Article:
Tax effective giving
With the Spring 2022 Budget next week, Gill Moody reflects on tax effective giving and why it matters in fundraising.
Since the wool export tax of 1203 and wine tax of 1275, taxes have been a feature of life in the UK. In England, a Poor Law tax was established in 1572 to help the deserving poor, and then changed from a local tax to a national tax in 1601. Income tax was levied for the first time in 1798 to pay for weapons and equipment leading up to the Napoleonic Wars.
Tax-effective giving lies at the heart of any discussion about balancing the provision of public benefit by the state and the charitable sector. It is a way of directing our taxes towards those causes that are important to us.
I remember when I first started out as a fundraiser in 1986, Gift Aid wasn’t in evidence and the only way of reclaiming tax was through covenants- spread gifts over a number of years or through a deposited covenant – a means of making a single gift. Now we have a range of methods of giving tax-efficiently at our disposal: Gift Aid, legacies, the double benefit of share and property gifts which attract both exemption from capital gains tax and tax relief.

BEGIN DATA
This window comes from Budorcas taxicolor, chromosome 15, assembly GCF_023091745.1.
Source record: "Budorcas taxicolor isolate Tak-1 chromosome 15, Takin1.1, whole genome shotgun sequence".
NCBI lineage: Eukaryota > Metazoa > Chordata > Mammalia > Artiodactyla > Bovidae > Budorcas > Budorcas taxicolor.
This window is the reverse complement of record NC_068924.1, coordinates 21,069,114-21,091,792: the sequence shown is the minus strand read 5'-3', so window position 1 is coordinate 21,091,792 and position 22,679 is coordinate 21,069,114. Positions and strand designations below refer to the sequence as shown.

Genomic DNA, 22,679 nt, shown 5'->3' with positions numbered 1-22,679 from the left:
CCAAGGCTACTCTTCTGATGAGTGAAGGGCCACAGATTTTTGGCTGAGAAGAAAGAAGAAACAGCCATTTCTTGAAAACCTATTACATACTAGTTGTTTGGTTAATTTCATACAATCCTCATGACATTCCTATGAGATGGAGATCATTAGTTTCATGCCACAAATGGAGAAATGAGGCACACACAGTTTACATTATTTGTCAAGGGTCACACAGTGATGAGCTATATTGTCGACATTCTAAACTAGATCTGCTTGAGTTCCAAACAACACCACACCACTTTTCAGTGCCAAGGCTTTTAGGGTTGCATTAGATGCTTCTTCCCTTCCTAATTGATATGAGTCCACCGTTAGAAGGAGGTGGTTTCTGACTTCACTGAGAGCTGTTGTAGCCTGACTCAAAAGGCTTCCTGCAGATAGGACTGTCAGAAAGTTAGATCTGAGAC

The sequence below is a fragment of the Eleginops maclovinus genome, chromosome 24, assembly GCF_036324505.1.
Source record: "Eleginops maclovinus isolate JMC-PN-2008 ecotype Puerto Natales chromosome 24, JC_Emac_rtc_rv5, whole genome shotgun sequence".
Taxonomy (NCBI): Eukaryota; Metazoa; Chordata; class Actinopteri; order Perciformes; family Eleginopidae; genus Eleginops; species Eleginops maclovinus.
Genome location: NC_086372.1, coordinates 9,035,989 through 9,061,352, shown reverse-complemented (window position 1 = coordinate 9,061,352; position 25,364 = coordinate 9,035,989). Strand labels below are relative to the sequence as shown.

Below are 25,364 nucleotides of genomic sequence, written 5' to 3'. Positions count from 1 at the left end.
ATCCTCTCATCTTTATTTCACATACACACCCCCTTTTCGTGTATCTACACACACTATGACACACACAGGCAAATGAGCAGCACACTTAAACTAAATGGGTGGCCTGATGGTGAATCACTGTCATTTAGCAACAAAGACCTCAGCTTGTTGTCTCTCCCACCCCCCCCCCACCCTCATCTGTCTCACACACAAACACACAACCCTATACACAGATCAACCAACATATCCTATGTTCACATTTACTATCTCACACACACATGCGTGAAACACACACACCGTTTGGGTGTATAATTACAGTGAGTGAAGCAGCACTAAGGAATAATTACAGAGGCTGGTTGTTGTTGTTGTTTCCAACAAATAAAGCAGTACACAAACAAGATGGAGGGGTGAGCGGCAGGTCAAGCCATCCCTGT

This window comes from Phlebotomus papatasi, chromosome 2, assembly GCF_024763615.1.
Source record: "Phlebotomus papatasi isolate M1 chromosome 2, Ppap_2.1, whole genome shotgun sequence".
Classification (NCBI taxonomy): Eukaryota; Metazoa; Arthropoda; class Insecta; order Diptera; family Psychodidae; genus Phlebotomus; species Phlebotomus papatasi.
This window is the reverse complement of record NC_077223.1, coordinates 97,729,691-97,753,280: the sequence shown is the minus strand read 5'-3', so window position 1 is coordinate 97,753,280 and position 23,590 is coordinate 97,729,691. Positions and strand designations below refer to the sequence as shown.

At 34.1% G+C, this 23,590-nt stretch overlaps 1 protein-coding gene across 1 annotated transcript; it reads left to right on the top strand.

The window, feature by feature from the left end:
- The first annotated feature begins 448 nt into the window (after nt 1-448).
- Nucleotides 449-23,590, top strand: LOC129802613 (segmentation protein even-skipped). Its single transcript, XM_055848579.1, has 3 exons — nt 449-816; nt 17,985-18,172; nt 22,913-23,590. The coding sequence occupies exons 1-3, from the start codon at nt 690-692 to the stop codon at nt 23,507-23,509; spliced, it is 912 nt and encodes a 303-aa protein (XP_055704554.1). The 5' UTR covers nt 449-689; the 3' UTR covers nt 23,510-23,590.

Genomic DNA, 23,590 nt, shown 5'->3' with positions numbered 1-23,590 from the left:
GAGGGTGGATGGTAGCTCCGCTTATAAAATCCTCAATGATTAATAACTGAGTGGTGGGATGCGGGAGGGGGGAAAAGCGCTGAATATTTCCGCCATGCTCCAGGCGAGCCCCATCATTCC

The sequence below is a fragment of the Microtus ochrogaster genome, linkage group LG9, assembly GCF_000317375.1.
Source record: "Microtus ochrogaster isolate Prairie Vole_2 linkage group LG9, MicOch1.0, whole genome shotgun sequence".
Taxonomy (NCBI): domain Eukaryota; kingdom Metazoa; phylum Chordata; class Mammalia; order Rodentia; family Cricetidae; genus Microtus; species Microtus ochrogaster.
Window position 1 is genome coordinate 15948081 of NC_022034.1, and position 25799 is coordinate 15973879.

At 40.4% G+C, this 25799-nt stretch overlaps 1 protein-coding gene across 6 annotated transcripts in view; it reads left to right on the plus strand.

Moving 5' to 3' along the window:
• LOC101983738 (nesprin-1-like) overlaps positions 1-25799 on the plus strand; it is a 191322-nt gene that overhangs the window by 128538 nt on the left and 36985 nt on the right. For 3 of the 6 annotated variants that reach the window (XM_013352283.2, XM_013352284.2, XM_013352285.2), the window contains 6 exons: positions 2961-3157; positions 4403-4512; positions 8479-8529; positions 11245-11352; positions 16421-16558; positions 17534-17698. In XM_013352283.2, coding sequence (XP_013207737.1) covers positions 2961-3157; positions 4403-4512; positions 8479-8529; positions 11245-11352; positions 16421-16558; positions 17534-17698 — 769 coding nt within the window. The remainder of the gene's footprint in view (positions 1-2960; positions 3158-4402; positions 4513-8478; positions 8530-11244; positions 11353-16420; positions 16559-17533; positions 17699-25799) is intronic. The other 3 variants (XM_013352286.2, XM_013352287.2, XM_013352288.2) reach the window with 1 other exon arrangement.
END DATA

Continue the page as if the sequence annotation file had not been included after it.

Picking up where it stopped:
Since the very early days, deployment of these has been central to Craigmyle Consultants’ work to help clients maximise income to a charity or appeal. I remember in the early days of share giving a gift of £100,000 worth of dotcom shares to an appeal I directed which we reckon “cost” the donor only around £20-30,000 to give.
The spring budget is on its way. It is worth remembering the not too distant past. In the Second World War, the highest rate of income tax peaked at a staggering 99.25%. Margaret Thatcher cut the higher rate of tax from 83% to 60% and the basic rate from 33% to 30%. Subsequent reductions have brought us to the present position of 40 or 45% for higher earners and (since 2007) 20% basic rate.
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